Now type ExEqual = Ex2 Equal' kind-checks. This is rather laborious, however—we had to duplicate the entire definition of Equal just so that we could change its kind slightly. Surely there ought to be a way to decrease the amount of hoop-jumping necessary?

As luck would have it, if you have a kind of the form ... -> Type (which is often the case), then there is a trick to make it somewhat easier to massage its arguments into a different order. The trick is actually one of the oldest in the book—newtypes! In particular, we can create a general-purpose newtype that rearranges the order of foralls, like so:

newtype Push :: (forall a b. a -> b -> Type)
             -> forall a. a -> forall b. b -> Type where
  MkPush :: forall (f :: forall a b. a -> b -> Type)
                   a b (x :: a) (y :: b).
            f x y -> Push f x y

Push can be thought of as something which takes as input a type of kind forall a b. a -> b -> Type, and produces as output a type of kind forall a. a -> forall b. b -> Type. This is made possible by the fact that newtypes can order kind variables however they please, just like data types can. This trick might be more plain to see if we define MkPush using GHC’s visible kind application syntax, which is available in GHC 8.8 or later:

newtype Push :: (forall a b. a -> b -> Type)
             -> forall a. a -> forall b. b -> Type where
  MkPush :: forall (f :: forall a b. a -> b -> Type)
                   a b (x :: a) (y :: b).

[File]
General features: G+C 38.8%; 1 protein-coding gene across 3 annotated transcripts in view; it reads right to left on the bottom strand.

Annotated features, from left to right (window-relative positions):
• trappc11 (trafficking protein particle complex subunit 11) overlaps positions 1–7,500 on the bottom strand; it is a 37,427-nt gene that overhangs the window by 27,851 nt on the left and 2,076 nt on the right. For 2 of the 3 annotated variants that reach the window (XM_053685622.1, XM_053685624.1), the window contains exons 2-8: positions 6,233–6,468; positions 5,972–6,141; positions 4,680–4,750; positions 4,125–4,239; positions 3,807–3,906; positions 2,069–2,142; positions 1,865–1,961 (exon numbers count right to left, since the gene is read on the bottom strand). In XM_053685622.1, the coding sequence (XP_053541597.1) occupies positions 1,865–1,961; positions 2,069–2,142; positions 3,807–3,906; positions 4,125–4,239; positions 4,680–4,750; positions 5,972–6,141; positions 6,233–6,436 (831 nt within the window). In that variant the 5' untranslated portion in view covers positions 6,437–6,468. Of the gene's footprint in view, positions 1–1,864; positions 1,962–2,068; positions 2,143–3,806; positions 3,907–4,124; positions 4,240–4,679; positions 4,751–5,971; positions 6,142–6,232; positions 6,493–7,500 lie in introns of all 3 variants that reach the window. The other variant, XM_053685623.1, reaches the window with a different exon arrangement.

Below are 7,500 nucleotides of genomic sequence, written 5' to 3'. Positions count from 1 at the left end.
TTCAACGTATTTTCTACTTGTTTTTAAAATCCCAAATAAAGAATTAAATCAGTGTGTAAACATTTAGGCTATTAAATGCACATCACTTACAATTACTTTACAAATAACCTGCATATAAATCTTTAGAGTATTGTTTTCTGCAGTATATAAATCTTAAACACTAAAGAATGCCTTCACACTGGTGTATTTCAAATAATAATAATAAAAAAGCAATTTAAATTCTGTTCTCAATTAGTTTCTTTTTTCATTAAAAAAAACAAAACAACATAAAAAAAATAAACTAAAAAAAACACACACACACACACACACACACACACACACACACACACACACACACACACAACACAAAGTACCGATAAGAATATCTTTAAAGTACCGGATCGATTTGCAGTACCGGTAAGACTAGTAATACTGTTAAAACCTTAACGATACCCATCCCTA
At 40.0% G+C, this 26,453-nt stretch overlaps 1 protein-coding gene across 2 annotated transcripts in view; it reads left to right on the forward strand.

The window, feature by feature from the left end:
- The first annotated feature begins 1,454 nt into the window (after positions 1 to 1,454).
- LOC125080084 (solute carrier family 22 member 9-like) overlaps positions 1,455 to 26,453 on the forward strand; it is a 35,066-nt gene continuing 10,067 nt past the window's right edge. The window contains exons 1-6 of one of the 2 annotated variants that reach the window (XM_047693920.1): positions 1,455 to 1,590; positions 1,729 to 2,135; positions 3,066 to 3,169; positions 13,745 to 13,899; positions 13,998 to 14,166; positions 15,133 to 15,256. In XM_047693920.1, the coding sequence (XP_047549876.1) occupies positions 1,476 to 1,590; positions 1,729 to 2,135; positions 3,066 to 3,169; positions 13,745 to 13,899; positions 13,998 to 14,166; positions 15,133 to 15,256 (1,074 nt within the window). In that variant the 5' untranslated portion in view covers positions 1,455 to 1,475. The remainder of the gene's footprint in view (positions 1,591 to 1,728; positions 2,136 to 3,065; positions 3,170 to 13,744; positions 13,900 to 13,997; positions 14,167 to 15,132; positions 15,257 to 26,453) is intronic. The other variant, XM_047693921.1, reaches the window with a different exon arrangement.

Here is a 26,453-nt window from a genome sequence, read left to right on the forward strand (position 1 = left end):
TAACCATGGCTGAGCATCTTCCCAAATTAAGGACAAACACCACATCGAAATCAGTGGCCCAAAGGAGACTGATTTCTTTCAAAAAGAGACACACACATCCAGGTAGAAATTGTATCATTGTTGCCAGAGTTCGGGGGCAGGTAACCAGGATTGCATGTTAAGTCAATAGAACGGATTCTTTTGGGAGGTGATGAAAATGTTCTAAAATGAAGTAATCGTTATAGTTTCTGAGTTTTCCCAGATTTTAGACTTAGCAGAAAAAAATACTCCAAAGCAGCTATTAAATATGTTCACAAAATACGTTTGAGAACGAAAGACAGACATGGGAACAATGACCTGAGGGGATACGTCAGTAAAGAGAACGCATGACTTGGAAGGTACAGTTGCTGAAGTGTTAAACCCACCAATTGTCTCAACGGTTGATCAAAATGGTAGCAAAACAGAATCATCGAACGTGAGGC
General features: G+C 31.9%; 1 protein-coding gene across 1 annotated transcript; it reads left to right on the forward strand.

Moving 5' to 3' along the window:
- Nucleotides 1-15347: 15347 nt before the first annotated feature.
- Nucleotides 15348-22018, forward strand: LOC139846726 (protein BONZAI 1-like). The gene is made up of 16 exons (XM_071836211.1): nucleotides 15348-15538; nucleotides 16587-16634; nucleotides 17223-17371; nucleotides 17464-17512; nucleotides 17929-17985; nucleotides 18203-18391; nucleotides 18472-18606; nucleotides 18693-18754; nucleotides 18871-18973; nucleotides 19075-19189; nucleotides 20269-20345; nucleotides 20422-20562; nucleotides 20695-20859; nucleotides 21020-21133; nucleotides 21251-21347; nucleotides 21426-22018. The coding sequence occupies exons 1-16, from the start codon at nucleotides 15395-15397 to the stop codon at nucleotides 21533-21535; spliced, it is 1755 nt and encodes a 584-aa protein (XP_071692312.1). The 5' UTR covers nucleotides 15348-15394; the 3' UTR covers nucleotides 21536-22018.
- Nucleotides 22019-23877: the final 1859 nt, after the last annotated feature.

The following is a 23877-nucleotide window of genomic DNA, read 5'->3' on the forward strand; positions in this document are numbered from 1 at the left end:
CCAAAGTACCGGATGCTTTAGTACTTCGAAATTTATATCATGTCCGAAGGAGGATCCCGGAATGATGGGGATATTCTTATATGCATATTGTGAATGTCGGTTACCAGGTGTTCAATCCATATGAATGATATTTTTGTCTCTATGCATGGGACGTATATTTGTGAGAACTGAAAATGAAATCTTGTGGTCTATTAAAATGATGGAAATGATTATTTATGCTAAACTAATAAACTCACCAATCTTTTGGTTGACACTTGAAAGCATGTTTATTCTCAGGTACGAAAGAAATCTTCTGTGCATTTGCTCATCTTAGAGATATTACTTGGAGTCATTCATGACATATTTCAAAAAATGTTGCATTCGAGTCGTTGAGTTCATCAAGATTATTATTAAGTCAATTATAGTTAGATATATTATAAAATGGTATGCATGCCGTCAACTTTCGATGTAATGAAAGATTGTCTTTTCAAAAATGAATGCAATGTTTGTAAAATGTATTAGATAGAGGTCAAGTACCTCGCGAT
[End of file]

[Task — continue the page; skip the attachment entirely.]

f @a @b x y -> Push f @a x @b y

With Push, we can give ExEqual a shove in the right direction:

type ExEqual = Ex2 (Push Equal)

This kind-checks, and it has the distinct advantage that we did not have to make a copy of Equal just to do so. Moreover, we can use this approach for any type of kind forall a b. a -> b -> Type. The downside is that you’ll have to deal with the Push newtype mixing up with your other types, but fortunately, GHC has plenty of machinery to deal with unwrapping newtypes these days.

I’ve actually used this very Push newtype (as well as other similar newtypes) in the Data.Eq.Type.Hetero module that I contributed to Edward Kmett’s eq package. The process of writing the code in that module is what inspired me to write this post, in fact. The code in that module would not have been possible to write without higher-rank kinds, but using them does require some amount of thought to figure out how to massage the kinds (using Push or otherwise) to make them do what you want.


  1. According to Anish Tondwalkar’s blog post Popularity of Haskell Extensions

  2. This is judging by the sheer number of GitHub results one gets when searching for DerivingVia or QuantifiedConstraints

  3. This is essentially the same thing as (:~:) from base, but redefined using GADT syntax to make its kind more obvious. 

  4. At least, not currently. There is an accepted GHC proposal to add the ability to bind type variables in lambdas, however, which would add syntax quite similar to the one used in Core. 

  5. It might be possible to add type-level lambdas to GHC by giving them unmatchable kinds, distinct from the usual matchable kinds. See the paper Higher-order Type-level Programming in Haskell, which describes the matchable-unmatchable distinction in more detail.